The Struve Geodetic Arc is a series of triangulations done by Tartu University astronomer and geographer Friedrich Georg Wilhelm Struve between 1816 and 1855. The measurement of the meridian, which used the observatory at Tartu University in Estonia as its base point, represented the first accurate measuring of a long segment of a meridian. This helped to establish the exact size and shape of the planet and marked an important step in the development of earth sciences and topographic mapping.
Struve was an astronomer at Tartu University and did important early astronomy work on the nature of binary stars. But his actual thesis work was on determining the exact coordinates of the Tartu Observatory. This, indirectly, led to his geodesic project.
You can certainly click the link above, and here for some more info on the Geodesic Arc, and it's status as a Unesco World Heritage Site.
I, with my limited knowledge of math and physics, find the work of people such as Struve, accomplished around 200 years ago, simply astonishing. We love visiting Unesco sites in general, but the scientific ones are maybe even more interesting to me than the artistic and historical ones.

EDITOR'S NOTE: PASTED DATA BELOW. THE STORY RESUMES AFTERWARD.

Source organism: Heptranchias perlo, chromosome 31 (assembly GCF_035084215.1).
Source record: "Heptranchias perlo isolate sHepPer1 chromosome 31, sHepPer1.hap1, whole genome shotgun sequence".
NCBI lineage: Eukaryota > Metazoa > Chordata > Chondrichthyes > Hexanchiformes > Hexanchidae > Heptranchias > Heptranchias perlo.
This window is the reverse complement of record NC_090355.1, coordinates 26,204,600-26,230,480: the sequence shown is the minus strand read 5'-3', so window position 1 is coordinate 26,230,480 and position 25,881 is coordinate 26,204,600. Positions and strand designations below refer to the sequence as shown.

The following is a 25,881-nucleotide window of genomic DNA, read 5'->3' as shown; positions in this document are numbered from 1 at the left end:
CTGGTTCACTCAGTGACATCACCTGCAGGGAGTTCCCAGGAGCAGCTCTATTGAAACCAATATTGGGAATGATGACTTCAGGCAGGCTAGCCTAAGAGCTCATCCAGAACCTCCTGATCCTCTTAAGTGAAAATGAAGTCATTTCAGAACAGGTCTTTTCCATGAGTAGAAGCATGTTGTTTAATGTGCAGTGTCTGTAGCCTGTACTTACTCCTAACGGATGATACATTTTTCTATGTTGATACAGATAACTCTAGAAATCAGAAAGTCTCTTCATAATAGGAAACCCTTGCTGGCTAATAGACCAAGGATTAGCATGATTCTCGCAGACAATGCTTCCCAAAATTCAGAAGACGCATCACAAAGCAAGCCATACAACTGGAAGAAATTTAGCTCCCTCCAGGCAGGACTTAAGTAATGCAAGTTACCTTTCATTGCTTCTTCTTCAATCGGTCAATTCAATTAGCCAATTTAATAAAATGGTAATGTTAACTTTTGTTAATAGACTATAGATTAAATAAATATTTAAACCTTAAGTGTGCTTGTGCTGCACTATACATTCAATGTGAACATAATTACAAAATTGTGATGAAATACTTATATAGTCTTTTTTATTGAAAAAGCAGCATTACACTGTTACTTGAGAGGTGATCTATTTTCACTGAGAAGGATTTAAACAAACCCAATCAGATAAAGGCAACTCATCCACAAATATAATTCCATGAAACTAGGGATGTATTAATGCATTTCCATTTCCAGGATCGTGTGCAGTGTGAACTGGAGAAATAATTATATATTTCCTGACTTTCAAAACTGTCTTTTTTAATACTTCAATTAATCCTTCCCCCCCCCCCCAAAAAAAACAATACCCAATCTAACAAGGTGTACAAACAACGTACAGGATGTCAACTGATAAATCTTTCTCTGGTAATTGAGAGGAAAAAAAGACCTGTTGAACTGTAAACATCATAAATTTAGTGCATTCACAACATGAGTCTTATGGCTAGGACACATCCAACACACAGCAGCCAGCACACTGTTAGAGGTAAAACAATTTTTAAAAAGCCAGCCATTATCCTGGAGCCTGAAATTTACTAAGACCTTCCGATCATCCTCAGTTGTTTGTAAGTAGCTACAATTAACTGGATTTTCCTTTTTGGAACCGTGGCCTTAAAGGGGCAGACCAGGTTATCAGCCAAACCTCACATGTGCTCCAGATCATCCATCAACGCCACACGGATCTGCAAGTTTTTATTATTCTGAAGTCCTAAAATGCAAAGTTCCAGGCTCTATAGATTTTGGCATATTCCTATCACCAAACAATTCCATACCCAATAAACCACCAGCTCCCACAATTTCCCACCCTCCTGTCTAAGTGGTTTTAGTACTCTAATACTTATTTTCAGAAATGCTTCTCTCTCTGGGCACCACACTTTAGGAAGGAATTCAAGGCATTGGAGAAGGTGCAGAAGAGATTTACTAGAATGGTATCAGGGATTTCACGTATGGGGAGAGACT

For an interesting read on geodesic mapping, I also suggest a book about a similar project carried out in South America, before Struve's work was done. A similar project, with similar aims, to determine the size and shape of the earth, done by a French and Spanish team almost a hundred years before Struve. The book is called The Mapmaker's Wife: A True Tale of Love, Murder, and Survival in the Amazon and weaves the story of the mathematicians' quest with some stunning personal stories. I read it while we lived in Ecuador. I highly recommend it.
The Observatory and marker of the Struve Geodetic Arc are a UNESCO World Heritage site in Estonia.
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2 thoughts on “Struve Geodetic Arc, Tartu University, Estonia”
Tom, We have been trying to hit one of the Struve Geodetic Arcs, but they are always so far away! Maybe Tartu, when we go to Estonia. As teachers, we also really love the scientific World Heritage Sites, but really we love them all!
Of all the Struve sites, this one is probably the best. The observatory itself, which is now an historic museum is very interesting. Many of Struve’s instruments are on display. My understanding is that most of the Struve sites are just markers on the ground. This one has lots to offer.